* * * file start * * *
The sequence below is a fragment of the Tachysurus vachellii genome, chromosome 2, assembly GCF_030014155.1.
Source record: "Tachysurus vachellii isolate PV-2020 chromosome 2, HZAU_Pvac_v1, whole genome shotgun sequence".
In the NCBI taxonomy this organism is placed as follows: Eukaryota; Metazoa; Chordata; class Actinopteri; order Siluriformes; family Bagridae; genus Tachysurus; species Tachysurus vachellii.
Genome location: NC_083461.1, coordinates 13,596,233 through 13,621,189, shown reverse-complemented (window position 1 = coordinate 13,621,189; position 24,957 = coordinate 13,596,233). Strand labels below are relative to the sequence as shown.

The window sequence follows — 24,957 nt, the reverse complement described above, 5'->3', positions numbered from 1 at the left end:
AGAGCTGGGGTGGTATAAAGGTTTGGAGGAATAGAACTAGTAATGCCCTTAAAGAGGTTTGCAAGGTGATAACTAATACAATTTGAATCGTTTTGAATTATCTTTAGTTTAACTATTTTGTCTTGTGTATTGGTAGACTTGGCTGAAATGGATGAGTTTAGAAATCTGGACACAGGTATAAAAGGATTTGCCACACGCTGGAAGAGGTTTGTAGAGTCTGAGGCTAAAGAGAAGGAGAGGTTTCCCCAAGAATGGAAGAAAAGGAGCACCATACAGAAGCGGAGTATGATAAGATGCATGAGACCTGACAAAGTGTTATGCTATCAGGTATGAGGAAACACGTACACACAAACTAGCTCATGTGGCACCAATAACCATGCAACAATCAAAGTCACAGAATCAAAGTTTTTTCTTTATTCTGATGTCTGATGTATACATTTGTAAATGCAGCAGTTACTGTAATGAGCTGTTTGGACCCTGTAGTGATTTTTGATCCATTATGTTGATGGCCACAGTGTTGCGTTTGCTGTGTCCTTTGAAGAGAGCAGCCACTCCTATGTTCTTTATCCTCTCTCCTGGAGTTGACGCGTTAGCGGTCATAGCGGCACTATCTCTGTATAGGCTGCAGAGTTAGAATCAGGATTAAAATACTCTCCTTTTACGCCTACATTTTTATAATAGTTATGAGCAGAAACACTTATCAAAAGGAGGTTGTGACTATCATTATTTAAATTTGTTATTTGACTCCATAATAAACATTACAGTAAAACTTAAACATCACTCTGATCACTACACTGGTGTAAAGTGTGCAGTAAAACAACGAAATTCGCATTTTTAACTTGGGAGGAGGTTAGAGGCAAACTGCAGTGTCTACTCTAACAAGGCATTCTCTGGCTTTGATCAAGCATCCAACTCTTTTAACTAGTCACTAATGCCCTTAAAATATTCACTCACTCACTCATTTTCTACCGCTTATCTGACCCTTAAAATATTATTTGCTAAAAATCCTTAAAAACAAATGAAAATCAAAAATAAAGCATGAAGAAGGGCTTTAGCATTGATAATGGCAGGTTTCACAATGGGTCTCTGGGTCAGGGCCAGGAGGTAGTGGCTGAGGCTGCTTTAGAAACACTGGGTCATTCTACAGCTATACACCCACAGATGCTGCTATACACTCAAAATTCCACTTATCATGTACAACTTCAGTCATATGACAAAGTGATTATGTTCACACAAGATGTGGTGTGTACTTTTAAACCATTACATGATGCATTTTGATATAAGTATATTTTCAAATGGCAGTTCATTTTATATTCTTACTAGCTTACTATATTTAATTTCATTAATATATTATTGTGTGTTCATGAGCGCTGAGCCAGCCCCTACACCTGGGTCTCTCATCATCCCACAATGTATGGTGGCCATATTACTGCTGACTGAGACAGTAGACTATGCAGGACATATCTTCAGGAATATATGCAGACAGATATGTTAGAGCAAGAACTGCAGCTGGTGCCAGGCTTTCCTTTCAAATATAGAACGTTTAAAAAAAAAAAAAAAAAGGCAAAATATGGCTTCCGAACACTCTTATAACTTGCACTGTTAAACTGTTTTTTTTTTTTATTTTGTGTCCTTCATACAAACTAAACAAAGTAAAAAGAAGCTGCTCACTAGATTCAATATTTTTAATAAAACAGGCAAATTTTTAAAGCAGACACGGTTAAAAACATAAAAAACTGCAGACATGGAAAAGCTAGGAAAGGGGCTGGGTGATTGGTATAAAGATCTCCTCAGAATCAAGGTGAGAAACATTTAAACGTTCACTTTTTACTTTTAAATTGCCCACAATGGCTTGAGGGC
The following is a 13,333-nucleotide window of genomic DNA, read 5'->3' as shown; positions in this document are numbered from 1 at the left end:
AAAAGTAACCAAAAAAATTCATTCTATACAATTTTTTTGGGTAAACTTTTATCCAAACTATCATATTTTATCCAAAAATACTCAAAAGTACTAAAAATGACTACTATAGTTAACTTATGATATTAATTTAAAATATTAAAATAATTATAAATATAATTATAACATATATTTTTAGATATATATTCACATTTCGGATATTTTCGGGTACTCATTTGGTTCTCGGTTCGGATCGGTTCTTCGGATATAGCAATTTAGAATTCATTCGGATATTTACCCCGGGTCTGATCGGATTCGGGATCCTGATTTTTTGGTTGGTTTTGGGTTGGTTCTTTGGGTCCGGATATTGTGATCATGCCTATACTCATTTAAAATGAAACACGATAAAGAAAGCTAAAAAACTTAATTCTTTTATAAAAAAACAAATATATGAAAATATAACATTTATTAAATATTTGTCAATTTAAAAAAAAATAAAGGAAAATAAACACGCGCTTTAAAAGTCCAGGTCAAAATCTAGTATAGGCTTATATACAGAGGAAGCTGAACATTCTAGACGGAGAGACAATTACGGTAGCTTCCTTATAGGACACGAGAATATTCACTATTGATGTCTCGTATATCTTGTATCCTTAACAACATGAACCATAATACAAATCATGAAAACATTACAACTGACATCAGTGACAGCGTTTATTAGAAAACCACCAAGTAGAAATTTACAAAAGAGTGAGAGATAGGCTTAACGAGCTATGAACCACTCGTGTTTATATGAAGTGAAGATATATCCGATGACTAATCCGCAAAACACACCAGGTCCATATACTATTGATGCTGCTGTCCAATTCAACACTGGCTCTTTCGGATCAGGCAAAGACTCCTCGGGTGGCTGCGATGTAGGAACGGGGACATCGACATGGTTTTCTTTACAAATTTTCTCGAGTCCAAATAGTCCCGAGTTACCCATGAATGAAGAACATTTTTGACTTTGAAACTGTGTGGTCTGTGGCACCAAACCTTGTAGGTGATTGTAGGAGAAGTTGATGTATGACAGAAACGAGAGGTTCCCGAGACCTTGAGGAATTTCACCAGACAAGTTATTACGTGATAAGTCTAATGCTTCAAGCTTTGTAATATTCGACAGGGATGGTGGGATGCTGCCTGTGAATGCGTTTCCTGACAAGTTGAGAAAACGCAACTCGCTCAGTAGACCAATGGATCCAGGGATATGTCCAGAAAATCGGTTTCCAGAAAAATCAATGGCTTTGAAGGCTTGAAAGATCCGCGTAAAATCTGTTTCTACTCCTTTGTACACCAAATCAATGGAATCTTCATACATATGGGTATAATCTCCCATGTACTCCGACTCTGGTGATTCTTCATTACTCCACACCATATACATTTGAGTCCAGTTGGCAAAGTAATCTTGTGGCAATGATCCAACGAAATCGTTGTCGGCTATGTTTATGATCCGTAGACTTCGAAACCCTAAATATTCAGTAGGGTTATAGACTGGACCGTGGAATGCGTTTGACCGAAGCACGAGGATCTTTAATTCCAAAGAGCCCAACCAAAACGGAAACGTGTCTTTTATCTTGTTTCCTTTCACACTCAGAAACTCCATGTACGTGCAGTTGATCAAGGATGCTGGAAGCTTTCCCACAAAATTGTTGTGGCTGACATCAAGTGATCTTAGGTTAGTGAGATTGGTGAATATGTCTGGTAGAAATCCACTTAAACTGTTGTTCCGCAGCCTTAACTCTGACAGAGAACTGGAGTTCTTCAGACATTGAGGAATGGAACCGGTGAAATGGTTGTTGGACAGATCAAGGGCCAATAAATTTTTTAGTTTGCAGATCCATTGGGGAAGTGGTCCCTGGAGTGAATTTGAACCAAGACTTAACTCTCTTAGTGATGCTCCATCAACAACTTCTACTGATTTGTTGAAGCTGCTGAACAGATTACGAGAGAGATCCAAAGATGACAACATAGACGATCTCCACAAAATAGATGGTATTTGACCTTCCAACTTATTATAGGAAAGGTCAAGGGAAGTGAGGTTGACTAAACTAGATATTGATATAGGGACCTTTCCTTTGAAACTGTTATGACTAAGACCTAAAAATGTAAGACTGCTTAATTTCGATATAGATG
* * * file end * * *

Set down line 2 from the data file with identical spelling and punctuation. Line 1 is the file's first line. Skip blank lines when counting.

Source record: "Tachysurus vachellii isolate PV-2020 chromosome 2, HZAU_Pvac_v1, whole genome shotgun sequence".